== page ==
God is clear that He forgives sin, based on His character and Holiness and satisfaction of His wrath, all throughout the Bible from beginning to end. You have no right to chop the Bible up and divide it and abuse it against itself.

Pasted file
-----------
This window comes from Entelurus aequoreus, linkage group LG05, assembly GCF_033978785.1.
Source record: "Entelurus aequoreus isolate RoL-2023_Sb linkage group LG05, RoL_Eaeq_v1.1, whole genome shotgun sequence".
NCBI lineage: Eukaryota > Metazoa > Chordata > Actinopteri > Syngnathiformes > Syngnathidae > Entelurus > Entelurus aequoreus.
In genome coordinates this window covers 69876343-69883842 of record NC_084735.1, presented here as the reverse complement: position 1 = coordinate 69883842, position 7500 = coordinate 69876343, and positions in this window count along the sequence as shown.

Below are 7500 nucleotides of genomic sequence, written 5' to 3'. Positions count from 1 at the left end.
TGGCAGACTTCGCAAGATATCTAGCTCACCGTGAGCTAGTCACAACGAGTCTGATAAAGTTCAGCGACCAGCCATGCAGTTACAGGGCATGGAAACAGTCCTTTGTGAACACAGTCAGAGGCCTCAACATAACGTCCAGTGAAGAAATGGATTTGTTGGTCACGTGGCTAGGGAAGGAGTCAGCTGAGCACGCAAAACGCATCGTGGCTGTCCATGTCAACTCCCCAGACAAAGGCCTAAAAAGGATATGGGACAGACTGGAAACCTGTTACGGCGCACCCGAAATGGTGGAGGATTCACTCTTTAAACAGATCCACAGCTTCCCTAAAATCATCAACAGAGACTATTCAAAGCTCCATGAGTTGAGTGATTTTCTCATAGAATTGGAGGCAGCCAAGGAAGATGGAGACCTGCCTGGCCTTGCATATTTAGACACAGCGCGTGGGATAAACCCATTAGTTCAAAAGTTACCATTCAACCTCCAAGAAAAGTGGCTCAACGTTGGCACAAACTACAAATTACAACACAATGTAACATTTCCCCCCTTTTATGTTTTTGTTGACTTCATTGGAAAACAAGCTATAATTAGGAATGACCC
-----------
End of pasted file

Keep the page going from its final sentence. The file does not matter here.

After Adam and Eve sinned, God killed an animal to make skins for them to cover their shame and nakedness. Have you forgotten about Genesis 3? From that point on, the shedding of the blood of an innocent victim for the guilt of humans was instituted as a principle and covers the whole Bible narrative and does not have to be repeated in exact words all the time at your demand. The theme of God’s mercy and forgiveness based on the satisfaction of His holiness and justice in the substitution of an innocent victim (sheep, goats, rams, bulls, lambs, etc.) is continued in the almost sacrifice of Isaac, and the substitution of the ram in Genesis 22 (which Islam agrees with in principle in Qur’an 37:107 and has a major feast every year at the end of Hajj in order to commemorate this Scriptural event; yet distorts the meaning and significance of it; and changes some details also, teaching that it was Ishmael that was to be sacrificed. Genesis 22 is so much more older than Islam theology. Even the Qur'an actually never specifically names Ishmael in the context around the text in Surah 37:107, yet it does mention Isaac nearby); at the Passover in Exodus 12; the Levitical sacrifices (Leviticus chapters 1-7), the day of atonement in Leviticus 16-17; to the temple sacrifices in Solomon’s day (I Kings 8); to the prophesy of the Messiah to come (Daniel 9:24-27; Isaiah 53:1-12) – all point to God’s mercy and forgiveness and based on the satisfaction of His holiness and justice first.